But, with most of the mallards and geese gone now, Chrissy's confidence levels on ground (where her disability is more pronounced) have seemingly and dramatically risen.
The Bradley Brigade has also been a little different over the past two nights, but the change is mostly in Brad -- the small flock's leader.
Brad has been extremely "chatty" over the past couple of weeks, seemingly spilling out orders to his two charges, Piggly and Wiggly, a mile a minute.
Not seeming that hungry in recent days, Brad is more concerned about re-establishing territory and showing the mallards who is "boss" at Harlem Meer. Last night particularly, though there were only a handful of mallards on the embankment, Brad spent more time chasing and pecking the few mallards than actually eating. (He was quite literally, the duck version of Buster or, more precisely, the "old Brad" once again.)
Meanwhile, Buster seemingly chased off the rest of his gaggle last night to be exclusively and romantically with his mate, Brianna once again.
Last night, Buster and Brianna were the only geese who showed up to greet and treat.
But, Buster only took a couple of hand-fulls of treats from my hand and then took up "sentry position" on the edge of the lake, while Brianna continued to eat seeds off the ground.
At first, I wondered if the two geese were actually Buster and Brianna?
But, when the guarding gander began to "goose" the mallards --especially taking specific aim at Piggly, I knew he was Buster.
Buster has apparently never forgotten (or forgiven) that terrible and humiliating night when the brazen domestic duck (Piggly) pecked some feathers off his butt!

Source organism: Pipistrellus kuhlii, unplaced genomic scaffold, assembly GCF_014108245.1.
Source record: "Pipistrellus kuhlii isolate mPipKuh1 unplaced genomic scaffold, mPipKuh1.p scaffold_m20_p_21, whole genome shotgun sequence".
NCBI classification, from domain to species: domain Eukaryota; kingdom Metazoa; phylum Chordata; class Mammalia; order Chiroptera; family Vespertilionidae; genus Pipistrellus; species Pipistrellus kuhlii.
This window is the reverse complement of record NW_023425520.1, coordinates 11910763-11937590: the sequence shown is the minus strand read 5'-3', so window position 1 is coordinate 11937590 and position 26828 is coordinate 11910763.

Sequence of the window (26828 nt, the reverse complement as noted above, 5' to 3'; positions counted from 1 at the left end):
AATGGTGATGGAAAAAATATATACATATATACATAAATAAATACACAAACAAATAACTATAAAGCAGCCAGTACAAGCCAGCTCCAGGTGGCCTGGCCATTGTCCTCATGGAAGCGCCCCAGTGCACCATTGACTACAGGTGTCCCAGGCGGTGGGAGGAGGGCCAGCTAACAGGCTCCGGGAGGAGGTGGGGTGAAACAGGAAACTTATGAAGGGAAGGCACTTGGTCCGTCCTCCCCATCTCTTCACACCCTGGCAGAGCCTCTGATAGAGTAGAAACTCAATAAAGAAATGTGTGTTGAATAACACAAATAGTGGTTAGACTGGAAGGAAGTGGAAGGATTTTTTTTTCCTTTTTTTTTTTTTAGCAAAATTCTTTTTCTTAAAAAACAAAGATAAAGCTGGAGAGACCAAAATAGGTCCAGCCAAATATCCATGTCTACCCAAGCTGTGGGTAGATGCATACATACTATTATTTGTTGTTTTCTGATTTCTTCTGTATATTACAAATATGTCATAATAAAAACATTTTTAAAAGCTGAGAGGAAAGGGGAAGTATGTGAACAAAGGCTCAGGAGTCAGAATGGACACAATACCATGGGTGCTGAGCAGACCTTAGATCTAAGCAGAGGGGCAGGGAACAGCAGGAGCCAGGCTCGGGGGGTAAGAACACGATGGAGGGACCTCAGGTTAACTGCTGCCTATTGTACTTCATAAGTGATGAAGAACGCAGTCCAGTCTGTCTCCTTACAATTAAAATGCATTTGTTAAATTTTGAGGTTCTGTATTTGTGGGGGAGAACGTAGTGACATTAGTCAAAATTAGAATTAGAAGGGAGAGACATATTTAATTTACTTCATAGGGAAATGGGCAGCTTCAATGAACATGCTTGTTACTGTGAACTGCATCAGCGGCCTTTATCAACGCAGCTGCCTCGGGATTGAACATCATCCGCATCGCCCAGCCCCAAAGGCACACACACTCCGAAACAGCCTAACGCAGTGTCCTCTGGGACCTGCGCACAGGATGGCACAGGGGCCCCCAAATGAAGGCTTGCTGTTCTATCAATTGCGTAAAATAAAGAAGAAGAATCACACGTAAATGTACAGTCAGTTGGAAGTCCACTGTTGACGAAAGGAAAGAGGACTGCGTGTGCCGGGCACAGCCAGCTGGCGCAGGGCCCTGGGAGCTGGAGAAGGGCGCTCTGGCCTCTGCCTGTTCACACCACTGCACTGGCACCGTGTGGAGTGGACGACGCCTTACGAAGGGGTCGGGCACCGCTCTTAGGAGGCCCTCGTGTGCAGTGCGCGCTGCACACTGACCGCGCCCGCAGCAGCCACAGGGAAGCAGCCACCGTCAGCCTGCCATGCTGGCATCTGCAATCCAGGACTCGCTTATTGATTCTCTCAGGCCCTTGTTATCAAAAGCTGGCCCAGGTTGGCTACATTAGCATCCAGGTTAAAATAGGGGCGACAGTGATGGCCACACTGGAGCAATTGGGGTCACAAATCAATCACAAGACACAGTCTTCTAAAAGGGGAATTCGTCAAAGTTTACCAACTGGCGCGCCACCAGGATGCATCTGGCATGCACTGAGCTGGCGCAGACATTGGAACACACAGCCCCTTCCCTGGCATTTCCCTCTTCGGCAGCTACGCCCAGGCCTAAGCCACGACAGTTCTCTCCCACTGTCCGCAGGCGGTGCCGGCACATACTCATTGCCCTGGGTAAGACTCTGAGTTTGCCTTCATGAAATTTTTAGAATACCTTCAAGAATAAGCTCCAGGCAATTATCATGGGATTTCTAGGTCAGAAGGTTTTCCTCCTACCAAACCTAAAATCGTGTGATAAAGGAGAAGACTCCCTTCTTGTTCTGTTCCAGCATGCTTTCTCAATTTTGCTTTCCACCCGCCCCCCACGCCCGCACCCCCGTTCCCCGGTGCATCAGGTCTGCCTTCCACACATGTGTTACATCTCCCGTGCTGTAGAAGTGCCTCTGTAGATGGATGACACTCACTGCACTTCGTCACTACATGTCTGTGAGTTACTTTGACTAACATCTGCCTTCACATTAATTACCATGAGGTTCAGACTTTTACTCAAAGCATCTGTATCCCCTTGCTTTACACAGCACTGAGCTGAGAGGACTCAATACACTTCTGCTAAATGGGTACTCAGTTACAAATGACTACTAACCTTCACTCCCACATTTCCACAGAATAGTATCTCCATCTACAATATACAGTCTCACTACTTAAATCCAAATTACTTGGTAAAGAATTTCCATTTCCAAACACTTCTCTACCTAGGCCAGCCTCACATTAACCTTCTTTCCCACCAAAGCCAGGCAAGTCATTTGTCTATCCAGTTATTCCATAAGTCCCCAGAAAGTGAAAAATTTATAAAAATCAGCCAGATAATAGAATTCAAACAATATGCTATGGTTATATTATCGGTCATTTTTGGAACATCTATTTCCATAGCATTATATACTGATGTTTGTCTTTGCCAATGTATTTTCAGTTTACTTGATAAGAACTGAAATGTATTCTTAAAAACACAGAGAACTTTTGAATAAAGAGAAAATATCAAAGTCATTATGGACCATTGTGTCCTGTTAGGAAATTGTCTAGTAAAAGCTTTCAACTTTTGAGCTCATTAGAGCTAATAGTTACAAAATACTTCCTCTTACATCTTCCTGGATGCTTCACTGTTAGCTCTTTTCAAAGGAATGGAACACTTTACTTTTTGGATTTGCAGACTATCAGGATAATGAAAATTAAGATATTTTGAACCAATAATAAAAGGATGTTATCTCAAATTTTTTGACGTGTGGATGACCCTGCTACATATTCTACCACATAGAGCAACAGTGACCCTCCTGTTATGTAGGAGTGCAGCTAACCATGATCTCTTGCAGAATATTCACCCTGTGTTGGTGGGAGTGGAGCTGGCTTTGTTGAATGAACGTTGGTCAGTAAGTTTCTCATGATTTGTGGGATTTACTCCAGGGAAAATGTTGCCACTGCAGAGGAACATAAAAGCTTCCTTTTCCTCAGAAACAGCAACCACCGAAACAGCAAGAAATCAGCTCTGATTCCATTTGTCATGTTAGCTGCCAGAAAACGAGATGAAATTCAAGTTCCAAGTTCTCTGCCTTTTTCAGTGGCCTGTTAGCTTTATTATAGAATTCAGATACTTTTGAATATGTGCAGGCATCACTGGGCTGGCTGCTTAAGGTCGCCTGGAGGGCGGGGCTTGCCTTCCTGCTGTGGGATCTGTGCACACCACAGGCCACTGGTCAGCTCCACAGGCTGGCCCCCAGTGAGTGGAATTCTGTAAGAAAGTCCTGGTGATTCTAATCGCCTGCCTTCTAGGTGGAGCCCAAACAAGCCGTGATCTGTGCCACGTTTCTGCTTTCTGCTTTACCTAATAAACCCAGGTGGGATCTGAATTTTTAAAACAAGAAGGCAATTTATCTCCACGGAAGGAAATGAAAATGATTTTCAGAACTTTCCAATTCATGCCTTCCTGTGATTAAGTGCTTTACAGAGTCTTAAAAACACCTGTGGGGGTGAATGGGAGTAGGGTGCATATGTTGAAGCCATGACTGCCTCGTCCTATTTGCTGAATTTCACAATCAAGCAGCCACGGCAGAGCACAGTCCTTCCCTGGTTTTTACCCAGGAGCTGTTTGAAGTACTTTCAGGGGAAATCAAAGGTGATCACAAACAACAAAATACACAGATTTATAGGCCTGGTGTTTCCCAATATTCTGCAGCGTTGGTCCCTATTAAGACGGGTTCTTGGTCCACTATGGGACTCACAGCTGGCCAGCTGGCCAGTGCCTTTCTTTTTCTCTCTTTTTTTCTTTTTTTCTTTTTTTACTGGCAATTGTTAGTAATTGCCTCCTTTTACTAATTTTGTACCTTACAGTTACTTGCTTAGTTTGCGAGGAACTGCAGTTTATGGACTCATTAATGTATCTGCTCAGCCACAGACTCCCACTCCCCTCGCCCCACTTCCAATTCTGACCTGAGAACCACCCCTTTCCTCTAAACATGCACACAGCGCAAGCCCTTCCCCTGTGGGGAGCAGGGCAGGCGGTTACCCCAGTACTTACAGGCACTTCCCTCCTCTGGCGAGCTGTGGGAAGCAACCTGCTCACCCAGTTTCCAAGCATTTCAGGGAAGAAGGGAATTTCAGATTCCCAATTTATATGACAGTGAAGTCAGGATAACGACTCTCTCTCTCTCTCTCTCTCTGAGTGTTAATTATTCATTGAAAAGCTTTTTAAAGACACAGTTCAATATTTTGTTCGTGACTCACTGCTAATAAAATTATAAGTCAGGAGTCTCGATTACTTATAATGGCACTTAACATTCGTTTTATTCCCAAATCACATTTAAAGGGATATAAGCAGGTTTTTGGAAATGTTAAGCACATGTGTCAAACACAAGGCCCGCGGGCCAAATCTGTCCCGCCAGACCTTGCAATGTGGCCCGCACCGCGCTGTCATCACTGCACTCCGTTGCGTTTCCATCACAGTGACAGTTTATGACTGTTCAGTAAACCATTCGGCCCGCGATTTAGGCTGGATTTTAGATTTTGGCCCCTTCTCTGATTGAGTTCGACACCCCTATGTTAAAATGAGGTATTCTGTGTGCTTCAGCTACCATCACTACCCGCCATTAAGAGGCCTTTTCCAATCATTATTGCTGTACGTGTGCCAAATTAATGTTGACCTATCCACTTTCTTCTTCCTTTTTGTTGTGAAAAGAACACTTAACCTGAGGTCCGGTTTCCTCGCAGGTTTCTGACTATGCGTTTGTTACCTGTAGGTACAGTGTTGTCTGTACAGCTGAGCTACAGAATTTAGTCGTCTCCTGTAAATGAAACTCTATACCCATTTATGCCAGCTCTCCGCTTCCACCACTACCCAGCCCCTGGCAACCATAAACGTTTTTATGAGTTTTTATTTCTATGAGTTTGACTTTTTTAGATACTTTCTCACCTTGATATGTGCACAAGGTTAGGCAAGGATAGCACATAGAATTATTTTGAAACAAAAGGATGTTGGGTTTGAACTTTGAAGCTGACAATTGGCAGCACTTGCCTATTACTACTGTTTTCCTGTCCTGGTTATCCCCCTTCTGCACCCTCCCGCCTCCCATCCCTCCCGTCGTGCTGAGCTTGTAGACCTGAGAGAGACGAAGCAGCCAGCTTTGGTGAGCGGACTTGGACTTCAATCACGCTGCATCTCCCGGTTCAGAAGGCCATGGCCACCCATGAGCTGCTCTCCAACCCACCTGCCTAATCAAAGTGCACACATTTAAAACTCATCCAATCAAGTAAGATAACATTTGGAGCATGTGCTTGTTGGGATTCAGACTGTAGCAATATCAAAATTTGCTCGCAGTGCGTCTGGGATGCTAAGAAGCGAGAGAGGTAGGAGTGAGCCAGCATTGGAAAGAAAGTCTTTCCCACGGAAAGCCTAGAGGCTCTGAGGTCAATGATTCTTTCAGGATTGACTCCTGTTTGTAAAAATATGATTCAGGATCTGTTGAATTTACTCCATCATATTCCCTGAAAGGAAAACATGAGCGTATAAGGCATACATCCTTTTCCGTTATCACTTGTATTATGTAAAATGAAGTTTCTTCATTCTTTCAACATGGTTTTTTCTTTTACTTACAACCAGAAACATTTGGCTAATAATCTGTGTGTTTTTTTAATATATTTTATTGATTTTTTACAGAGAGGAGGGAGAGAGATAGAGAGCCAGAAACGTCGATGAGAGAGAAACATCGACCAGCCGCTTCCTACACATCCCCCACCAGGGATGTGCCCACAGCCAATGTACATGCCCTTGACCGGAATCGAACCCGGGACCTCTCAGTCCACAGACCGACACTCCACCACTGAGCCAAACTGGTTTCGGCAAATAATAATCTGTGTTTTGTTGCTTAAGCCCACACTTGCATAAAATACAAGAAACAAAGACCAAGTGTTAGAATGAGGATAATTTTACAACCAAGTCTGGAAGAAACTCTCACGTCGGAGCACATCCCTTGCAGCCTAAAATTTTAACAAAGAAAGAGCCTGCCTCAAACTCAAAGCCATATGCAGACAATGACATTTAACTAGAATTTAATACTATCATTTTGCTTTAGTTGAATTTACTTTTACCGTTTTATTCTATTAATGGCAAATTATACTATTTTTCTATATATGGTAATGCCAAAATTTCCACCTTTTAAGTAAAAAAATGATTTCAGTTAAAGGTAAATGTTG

It was time for Buster to get his revenge on Piggly and return the favor.
For his part, Piggy, (the "jokerster") simply pranced off laughing to himself.
"Ah, so easy to get his gander! The silly goose is so full of himself! But, Buster can never outrun or out-gander me! LOL!"
There was at least one other pair of geese on the water last night at Harlem Meer.
But, with Buster on "sentry duty" while his mate snacked, the goose pair did not dare to come anywhere near the embankment.
Ganders on mate-protection duty are not to be messed with -- especially, Buster.
While there are not many geese and mallards at Harlem Meer right now, there seemed to be many at the Reservoir last night.
But, I am guessing those mostly to be migratory birds on the move. Migratory geese and mallards may stop at the Reservoir for a day or so to rest, but they quickly move on.
The unusually warm weather is only supposed to last until Saturday.
But, the geese and ducks are already on the move (in more ways than one) and that can only be expected to accelerate over the coming weeks and months.
For all intensive purposes, spring is already here. -- PCA
Tuesday, February 21, 2012
Vacuum Cleaners, Snow Shovels and Ice Breakers - The Curious and Unique Relationship of Ducks and Geese
Forget Dyson or Hoover.
The best vacuum cleaners are mallards.
It is funny to watch mallards as they quickly dart across the ground and swoop up any sunflower seeds or other treats present. They are extremely fast and proficient. Within mere seconds everything is gone and the grass and ground are spotlessly clean.
Were mallards to sweep up dust and dirt the way they do food, it would be tempting to bring a few home and throw out the expensive vacuum.
Geese on the other hand, are much slower, relaxed and seemingly discriminating when grazing on grounds for food.
I have seen geese refuse broccoli, lettuce and small bits of tomato whereas the ducks readily swoop them up.
Indeed, were survival in nature merely based upon speed and variance in diet, geese would starve and ducks would overrun the planet.
But, though different, geese and ducks actually coordinate and harmonize very well together.